What is colonization? How does it work? What kind of societies does it create? Come find out through the lens of the Latin America. First we study how the Aztec and Inca empires subdued other peoples, and how Muslim Iberia fell to the Christians. Then, we learn about Spanish and Portuguese conquests and how indigenous resistance, adaptation, and racial mixing shaped the continent. You will see gods clash and meld, cities rise and decline, and insurrections fail or win. Silver mines will boom and bust, slaves will toil and rebel; peasants will fight capitalist encroachments. This is a comprehensive view of how Latin America became what it is.
This course is designed to explore the possession experiences in Caribbean Religions. Through historical, ethnographic, autobiographical, literary and visual texts this course examines complex, gendered practices within the possession process, the vibrant spiritual energy that sustains communal connections during religious ceremonies, and the transnational imaginations that animate Caribbean religious practices in the Americas. Special attention will be given to Santeria, Candomble, Vodou, Myal, Palo Monte, and Revival Zion in the Americas.
This course introduces students to a variety of approaches to the study of art and culture, with a focus on those produced in and about Latin America. Was the Haitian Revolution victorious thanks to strong military leaders or shrewd masses? Are films a fun escape or a means to rethink the world? How do people with little internet access make creative use of new media? How do we understand art's relation to history and politics? Readings include selections from the Black Radical tradition, Marxism, Feminism, Subaltern Studies, Aesthetics, as well as select examples from literature and film. Nor prior knowledge of theory expected.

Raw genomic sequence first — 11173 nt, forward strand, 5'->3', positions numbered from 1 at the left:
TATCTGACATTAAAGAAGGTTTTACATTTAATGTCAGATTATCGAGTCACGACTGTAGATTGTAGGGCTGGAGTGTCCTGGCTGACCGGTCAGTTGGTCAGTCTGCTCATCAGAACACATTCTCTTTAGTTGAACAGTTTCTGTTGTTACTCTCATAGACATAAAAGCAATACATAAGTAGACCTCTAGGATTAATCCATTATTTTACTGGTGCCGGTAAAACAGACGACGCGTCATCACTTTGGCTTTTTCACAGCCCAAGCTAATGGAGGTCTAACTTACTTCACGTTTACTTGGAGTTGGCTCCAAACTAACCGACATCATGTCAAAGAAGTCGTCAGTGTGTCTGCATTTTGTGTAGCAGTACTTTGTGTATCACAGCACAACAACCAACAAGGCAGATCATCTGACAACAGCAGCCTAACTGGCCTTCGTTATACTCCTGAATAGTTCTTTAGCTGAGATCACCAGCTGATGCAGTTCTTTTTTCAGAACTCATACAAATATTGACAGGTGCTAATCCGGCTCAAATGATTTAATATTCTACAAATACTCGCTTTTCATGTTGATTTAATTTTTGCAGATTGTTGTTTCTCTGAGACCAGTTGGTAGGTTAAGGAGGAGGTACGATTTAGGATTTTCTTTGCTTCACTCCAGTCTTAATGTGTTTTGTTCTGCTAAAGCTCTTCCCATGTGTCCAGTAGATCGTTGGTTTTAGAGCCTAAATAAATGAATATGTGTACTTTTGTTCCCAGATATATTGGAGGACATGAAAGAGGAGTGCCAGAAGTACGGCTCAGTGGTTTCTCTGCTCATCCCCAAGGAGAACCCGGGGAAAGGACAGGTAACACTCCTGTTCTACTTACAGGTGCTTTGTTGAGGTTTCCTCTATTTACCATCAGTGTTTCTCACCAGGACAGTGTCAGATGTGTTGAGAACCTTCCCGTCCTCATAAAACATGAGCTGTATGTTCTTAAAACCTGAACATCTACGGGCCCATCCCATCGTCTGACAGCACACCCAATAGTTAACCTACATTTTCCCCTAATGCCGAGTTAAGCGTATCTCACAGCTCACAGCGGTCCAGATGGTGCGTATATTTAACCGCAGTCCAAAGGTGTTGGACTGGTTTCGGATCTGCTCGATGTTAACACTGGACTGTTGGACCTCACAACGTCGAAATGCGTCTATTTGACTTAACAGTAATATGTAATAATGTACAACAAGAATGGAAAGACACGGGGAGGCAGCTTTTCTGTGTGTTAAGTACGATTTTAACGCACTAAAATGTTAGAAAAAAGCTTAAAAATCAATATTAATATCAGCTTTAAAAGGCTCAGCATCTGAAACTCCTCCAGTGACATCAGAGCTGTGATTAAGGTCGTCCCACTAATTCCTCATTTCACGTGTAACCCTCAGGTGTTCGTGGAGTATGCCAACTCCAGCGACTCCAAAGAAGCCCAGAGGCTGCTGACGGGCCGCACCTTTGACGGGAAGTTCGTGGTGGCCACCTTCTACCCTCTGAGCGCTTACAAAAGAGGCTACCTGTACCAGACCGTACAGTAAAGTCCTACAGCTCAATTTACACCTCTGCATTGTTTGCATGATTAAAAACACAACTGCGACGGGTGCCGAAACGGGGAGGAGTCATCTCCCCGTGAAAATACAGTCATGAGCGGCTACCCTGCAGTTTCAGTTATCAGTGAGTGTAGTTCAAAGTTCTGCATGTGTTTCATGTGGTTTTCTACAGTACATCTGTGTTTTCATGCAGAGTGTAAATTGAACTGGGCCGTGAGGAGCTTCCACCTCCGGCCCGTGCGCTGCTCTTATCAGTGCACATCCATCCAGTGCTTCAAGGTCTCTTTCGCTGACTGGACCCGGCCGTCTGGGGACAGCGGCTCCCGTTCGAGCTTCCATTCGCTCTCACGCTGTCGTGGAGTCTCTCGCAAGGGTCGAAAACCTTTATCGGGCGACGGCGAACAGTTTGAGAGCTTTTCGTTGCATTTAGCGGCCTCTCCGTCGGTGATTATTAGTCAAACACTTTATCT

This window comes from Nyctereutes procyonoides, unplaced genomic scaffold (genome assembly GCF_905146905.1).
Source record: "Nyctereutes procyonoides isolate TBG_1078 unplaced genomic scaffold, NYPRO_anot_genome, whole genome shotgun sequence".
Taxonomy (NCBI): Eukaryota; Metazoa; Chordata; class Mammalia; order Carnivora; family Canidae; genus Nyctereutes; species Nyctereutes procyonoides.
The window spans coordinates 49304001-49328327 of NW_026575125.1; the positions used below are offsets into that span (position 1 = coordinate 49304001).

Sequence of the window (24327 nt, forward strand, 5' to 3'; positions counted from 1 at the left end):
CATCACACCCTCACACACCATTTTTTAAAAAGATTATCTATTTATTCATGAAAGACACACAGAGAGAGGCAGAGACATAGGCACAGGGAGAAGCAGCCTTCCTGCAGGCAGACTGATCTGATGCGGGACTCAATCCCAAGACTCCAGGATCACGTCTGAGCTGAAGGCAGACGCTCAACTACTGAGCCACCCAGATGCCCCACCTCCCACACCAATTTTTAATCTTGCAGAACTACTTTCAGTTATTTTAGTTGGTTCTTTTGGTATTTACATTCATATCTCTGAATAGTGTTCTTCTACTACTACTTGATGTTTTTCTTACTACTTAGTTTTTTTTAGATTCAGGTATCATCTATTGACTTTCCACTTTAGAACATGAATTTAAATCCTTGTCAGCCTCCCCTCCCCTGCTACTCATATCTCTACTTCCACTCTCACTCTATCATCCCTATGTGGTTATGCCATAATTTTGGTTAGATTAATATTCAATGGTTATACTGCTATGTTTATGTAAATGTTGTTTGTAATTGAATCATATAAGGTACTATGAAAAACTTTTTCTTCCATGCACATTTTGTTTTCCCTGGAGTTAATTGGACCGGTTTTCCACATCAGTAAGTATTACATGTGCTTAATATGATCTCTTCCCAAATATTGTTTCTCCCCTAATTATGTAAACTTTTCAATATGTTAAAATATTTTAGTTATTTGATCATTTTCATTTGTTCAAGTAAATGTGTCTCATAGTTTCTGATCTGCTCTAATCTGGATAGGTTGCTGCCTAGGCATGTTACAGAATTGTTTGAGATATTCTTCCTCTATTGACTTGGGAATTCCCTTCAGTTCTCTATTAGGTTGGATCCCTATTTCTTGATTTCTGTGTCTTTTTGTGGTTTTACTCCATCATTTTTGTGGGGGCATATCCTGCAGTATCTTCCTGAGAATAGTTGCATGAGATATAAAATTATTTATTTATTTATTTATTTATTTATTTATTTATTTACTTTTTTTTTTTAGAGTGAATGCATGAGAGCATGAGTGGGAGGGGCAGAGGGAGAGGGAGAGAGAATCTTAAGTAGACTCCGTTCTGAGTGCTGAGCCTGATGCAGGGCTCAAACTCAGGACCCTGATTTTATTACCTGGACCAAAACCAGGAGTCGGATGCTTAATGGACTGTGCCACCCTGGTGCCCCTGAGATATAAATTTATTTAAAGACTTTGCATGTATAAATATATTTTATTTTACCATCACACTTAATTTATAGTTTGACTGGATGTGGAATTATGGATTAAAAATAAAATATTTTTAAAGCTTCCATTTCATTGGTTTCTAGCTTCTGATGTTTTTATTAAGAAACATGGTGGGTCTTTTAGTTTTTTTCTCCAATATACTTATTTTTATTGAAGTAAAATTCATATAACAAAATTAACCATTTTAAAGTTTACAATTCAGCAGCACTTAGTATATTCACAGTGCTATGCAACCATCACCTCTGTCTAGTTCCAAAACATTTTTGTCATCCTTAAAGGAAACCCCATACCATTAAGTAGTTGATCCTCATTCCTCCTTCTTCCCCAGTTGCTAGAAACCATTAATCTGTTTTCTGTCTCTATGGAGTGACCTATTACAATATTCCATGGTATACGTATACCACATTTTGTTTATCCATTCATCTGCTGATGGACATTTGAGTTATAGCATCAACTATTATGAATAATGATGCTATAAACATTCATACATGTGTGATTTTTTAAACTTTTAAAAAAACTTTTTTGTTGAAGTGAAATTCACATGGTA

This course studies artistic and cultural practices that created different aesthetics and politics of memory that have become essential in order to respond, denounce, and creatively resist to different forms of violence and human rights violations. Looking at literature, visual arts, memory museums, and film, the course will pay special attention to different articulations among visual, discursive, and territorial regimes of signification, from the 1950s to the present. Some classes will be held at the Art Museum in order to work with materials from the Latin American collection.